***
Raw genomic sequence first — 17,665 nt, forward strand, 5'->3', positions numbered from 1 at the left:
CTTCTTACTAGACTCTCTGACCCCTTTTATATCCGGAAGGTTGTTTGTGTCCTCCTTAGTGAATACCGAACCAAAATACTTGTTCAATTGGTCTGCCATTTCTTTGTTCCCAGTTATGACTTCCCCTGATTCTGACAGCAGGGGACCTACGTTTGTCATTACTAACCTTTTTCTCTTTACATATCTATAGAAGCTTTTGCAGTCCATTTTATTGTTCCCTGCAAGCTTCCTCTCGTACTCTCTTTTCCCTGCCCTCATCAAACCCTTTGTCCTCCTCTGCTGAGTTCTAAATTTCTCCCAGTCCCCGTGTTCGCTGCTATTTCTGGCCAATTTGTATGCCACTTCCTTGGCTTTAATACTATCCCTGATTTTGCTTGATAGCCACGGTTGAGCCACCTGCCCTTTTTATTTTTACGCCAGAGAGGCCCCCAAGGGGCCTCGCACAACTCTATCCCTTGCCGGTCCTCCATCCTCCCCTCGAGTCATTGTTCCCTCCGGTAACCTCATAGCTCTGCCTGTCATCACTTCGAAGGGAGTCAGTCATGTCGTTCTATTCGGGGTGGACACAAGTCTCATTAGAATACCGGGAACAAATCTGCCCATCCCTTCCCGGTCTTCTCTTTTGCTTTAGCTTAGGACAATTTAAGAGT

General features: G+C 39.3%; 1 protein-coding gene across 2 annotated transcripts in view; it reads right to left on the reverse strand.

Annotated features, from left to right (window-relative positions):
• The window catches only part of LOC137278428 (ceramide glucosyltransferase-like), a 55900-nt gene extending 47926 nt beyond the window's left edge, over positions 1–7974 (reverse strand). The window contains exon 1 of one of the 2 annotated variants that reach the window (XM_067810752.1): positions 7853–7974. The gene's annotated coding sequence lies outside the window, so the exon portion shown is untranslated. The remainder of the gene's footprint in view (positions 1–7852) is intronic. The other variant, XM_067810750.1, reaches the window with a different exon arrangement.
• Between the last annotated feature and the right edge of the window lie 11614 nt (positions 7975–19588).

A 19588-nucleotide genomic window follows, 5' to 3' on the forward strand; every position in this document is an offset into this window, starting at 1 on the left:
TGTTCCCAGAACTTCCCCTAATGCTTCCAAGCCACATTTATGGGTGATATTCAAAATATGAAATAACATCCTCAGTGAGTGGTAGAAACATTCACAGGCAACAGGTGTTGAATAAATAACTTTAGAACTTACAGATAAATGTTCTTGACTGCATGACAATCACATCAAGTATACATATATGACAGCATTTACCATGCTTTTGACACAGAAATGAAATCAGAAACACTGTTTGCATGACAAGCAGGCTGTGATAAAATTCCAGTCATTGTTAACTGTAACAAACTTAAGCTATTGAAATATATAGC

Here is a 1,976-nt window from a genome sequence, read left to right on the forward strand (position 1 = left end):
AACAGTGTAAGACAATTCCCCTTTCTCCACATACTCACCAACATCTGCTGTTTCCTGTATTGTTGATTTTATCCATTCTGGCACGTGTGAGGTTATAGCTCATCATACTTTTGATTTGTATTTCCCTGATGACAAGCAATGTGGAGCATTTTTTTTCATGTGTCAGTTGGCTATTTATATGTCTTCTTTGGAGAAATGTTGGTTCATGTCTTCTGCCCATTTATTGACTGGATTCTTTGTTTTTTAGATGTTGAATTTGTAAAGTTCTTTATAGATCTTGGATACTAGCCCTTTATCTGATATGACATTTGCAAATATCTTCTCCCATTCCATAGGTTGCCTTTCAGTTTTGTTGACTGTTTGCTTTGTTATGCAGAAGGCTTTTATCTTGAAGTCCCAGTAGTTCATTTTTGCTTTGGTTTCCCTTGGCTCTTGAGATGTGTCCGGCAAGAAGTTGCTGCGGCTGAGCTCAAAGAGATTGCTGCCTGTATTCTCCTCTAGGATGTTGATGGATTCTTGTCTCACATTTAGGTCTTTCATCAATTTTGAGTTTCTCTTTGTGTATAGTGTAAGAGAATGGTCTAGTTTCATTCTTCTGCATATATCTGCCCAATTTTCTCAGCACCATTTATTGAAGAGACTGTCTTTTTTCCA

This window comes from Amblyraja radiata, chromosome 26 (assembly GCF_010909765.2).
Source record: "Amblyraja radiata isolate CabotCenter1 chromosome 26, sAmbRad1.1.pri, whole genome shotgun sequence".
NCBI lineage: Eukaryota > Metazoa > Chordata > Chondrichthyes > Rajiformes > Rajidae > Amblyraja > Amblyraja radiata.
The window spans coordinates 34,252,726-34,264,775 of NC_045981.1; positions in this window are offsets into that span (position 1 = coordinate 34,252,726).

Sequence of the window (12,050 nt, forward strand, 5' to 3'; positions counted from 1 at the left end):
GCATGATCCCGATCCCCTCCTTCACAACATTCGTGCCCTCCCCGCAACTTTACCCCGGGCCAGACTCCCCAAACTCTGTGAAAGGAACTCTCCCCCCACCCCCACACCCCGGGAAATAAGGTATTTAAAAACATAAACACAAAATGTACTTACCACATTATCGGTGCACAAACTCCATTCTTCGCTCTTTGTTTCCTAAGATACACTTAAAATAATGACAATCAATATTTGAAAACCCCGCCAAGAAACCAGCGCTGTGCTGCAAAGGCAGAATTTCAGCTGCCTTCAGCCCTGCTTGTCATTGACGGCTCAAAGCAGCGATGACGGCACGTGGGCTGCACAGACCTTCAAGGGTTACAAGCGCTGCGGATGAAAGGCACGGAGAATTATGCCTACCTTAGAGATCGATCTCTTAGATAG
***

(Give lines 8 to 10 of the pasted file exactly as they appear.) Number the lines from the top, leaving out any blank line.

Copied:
TGTTCCCAGAACTTCCCCTAATGCTTCCAAGCCACATTTATGGGTGATATTCAAAATATGAAATAACATCCTCAGTGAGTGGTAGAAACATTCACAGGCAACAGGTGTTGAATAAATAACTTTAGAACTTACAGATAAATGTTCTTGACTGCATGACAATCACATCAAGTATACATATATGACAGCATTTACCATGCTTTTGACACAGAAATGAAATCAGAAACACTGTTTGCATGACAAGCAGGCTGTGATAAAATTCCAGTCATTGTTAACTGTAACAAACTTAAGCTATTGAAATATATAGC

Here is a 1,976-nt window from a genome sequence, read left to right on the forward strand (position 1 = left end):
AACAGTGTAAGACAATTCCCCTTTCTCCACATACTCACCAACATCTGCTGTTTCCTGTATTGTTGATTTTATCCATTCTGGCACGTGTGAGGTTATAGCTCATCATACTTTTGATTTGTATTTCCCTGATGACAAGCAATGTGGAGCATTTTTTTTCATGTGTCAGTTGGCTATTTATATGTCTTCTTTGGAGAAATGTTGGTTCATGTCTTCTGCCCATTTATTGACTGGATTCTTTGTTTTTTAGATGTTGAATTTGTAAAGTTCTTTATAGATCTTGGATACTAGCCCTTTATCTGATATGACATTTGCAAATATCTTCTCCCATTCCATAGGTTGCCTTTCAGTTTTGTTGACTGTTTGCTTTGTTATGCAGAAGGCTTTTATCTTGAAGTCCCAGTAGTTCATTTTTGCTTTGGTTTCCCTTGGCTCTTGAGATGTGTCCGGCAAGAAGTTGCTGCGGCTGAGCTCAAAGAGATTGCTGCCTGTATTCTCCTCTAGGATGTTGATGGATTCTTGTCTCACATTTAGGTCTTTCATCAATTTTGAGTTTCTCTTTGTGTATAGTGTAAGAGAATGGTCTAGTTTCATTCTTCTGCATATATCTGCCCAATTTTCTCAGCACCATTTATTGAAGAGACTGTCTTTTTTCCA